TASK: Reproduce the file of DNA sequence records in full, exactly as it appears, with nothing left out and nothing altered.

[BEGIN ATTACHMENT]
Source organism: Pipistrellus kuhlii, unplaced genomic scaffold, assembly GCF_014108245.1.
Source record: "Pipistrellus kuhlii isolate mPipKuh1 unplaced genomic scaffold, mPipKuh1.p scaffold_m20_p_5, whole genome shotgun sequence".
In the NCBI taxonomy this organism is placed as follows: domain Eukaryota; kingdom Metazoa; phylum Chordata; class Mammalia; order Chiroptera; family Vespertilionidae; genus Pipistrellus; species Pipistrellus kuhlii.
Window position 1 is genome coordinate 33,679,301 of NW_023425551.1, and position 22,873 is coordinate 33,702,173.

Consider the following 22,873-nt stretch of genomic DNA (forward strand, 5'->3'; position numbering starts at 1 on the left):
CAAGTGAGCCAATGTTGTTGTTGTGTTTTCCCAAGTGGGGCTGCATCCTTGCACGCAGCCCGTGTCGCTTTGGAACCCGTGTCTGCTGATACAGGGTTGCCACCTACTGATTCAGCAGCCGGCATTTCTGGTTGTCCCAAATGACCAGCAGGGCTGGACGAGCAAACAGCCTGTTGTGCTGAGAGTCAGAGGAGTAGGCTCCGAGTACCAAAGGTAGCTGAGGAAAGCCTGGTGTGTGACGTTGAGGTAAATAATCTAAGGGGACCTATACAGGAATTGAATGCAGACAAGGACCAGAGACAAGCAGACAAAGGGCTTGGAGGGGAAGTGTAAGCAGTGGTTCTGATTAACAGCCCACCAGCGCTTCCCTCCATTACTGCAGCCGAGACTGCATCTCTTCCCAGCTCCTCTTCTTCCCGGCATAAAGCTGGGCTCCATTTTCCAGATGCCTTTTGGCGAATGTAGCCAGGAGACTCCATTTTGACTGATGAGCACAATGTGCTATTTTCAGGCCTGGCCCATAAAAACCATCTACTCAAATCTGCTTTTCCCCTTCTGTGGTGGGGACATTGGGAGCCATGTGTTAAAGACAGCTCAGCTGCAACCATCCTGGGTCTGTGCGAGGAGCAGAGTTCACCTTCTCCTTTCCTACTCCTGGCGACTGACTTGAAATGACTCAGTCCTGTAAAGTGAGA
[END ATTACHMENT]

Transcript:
Source organism: Pipistrellus kuhlii, unplaced genomic scaffold, assembly GCF_014108245.1.
Source record: "Pipistrellus kuhlii isolate mPipKuh1 unplaced genomic scaffold, mPipKuh1.p scaffold_m20_p_5, whole genome shotgun sequence".
In the NCBI taxonomy this organism is placed as follows: domain Eukaryota; kingdom Metazoa; phylum Chordata; class Mammalia; order Chiroptera; family Vespertilionidae; genus Pipistrellus; species Pipistrellus kuhlii.
Window position 1 is genome coordinate 33,679,301 of NW_023425551.1, and position 22,873 is coordinate 33,702,173.

Consider the following 22,873-nt stretch of genomic DNA (forward strand, 5'->3'; position numbering starts at 1 on the left):
CAAGTGAGCCAATGTTGTTGTTGTGTTTTCCCAAGTGGGGCTGCATCCTTGCACGCAGCCCGTGTCGCTTTGGAACCCGTGTCTGCTGATACAGGGTTGCCACCTACTGATTCAGCAGCCGGCATTTCTGGTTGTCCCAAATGACCAGCAGGGCTGGACGAGCAAACAGCCTGTTGTGCTGAGAGTCAGAGGAGTAGGCTCCGAGTACCAAAGGTAGCTGAGGAAAGCCTGGTGTGTGACGTTGAGGTAAATAATCTAAGGGGACCTATACAGGAATTGAATGCAGACAAGGACCAGAGACAAGCAGACAAAGGGCTTGGAGGGGAAGTGTAAGCAGTGGTTCTGATTAACAGCCCACCAGCGCTTCCCTCCATTACTGCAGCCGAGACTGCATCTCTTCCCAGCTCCTCTTCTTCCCGGCATAAAGCTGGGCTCCATTTTCCAGATGCCTTTTGGCGAATGTAGCCAGGAGACTCCATTTTGACTGATGAGCACAATGTGCTATTTTCAGGCCTGGCCCATAAAAACCATCTACTCAAATCTGCTTTTCCCCTTCTGTGGTGGGGACATTGGGAGCCATGTGTTAAAGACAGCTCAGCTGCAACCATCCTGGGTCTGTGCGAGGAGCAGAGTTCACCTTCTCCTTTCCTACTCCTGGCGACTGACTTGAAATGACTCAGTCCTGTAAAGTGAGA